Synthesis of opiate derivatives : investigations into a key step from the manufacturing of buprenorphine and definitive preparation of degradation impurities related to naloxone

Lovell, Christopher John

September 2015

Thesis or dissertation

© 2015 Christopher John Lovell. All rights reserved. No part of this publication may be reproduced without the written permission of the copyright holder.

The subject of this thesis is the synthesis and impurity profiling of semi-synthetic opiates, namely buprenorphine and naloxone. Opiates are a class of naturally occurring narcotic analgesic drugs produced from the opium poppy Papaver somniferum, including morphine, codeine and thebaine. Semi-synthetic opiates are a class of drugs chemically derived from naturally occurring opiates; typically these are narcotic analgesics such as diacetylmorphine and buprenorphine. A final related class of drug, the opioids, are fully synthetic drugs such as fentanyl, designed to be structurally similar to opiates and elicit similar pharmacological effects. Whilst these drugs and a number of their analogues can be used as analgesics in a medical setting, a number of serious side effects such as addiction and respiratory depression limit their application and can lead to long term dependency for the patient. The narcotic effects of opium, morphine and diacetylmorphine (heroin) makes them attractive to recreational drug users, who often become addicted to and dependent upon them. These drugs are controlled through various legislations worldwide as potential drugs of abuse.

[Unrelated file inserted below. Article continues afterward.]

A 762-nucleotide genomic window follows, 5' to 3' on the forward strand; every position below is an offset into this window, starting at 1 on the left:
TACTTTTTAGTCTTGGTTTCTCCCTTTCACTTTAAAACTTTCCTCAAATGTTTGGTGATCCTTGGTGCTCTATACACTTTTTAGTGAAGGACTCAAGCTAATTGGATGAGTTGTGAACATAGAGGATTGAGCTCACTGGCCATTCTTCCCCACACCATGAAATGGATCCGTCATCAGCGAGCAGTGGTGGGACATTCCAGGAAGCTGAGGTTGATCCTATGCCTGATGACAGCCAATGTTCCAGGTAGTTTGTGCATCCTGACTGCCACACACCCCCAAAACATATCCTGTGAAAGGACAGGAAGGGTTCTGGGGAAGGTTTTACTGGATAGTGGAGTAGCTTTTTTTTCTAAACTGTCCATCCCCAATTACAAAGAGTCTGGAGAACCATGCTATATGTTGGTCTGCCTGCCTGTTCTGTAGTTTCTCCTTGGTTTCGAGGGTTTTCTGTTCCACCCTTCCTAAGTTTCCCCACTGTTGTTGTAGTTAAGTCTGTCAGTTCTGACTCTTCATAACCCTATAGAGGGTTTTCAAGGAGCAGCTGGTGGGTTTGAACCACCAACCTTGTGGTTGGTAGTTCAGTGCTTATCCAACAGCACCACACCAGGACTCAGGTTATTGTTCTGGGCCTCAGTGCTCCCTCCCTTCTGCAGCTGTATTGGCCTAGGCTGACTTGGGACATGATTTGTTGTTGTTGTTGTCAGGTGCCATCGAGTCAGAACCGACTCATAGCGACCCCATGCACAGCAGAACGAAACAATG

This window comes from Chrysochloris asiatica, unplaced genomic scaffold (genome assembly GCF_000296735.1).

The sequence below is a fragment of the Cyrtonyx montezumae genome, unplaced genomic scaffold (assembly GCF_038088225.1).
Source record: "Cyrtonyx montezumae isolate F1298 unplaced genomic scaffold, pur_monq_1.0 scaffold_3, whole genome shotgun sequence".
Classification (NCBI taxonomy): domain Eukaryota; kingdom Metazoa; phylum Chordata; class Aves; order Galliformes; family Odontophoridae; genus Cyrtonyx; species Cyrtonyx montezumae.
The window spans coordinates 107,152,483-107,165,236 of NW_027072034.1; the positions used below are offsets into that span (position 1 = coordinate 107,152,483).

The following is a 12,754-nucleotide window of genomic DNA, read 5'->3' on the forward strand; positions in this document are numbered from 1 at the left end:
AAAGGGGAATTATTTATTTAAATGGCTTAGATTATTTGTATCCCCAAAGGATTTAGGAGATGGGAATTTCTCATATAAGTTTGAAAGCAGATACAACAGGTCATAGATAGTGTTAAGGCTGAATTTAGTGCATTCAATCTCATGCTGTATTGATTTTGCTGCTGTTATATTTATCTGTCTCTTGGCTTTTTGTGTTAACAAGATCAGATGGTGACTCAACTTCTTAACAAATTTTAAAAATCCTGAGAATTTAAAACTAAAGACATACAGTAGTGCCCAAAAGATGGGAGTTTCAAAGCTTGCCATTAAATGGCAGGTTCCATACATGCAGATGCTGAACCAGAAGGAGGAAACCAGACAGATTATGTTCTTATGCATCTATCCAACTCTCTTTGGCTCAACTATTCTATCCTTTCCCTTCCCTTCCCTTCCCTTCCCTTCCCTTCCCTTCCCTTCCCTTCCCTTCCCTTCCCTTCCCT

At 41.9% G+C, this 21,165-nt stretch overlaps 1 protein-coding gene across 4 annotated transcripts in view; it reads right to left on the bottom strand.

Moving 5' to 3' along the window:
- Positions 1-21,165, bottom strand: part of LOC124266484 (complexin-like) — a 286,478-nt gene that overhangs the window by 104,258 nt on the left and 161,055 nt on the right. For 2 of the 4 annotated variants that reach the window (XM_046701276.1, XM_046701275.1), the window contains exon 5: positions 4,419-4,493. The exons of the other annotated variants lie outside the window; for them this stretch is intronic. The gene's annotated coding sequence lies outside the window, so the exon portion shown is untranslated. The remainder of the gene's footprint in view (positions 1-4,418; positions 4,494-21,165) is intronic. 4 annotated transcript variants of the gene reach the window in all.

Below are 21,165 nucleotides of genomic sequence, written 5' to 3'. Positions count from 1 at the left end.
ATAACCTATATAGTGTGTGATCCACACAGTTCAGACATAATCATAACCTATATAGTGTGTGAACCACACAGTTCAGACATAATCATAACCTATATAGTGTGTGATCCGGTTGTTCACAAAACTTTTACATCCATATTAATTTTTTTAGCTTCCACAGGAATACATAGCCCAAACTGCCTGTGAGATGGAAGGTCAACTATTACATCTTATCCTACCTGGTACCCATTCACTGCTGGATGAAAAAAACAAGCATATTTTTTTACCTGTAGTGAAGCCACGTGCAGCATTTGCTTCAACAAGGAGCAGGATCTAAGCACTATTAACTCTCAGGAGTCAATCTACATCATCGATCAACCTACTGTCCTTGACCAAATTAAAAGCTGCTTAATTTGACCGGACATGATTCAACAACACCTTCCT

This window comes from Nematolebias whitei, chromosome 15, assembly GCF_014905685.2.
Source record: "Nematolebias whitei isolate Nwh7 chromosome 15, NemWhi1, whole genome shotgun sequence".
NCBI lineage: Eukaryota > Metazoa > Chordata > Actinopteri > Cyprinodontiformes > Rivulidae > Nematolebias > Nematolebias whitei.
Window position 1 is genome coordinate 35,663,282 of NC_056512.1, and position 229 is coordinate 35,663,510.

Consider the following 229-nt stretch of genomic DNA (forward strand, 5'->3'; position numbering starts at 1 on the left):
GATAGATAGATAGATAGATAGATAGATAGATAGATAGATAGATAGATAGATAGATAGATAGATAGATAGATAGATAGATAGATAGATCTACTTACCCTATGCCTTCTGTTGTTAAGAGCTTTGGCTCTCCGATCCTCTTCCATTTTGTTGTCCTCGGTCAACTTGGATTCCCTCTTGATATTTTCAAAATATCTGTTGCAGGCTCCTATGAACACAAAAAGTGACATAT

Department of Chemistry, The University of Hull
Carey, John; Boa, Andrew
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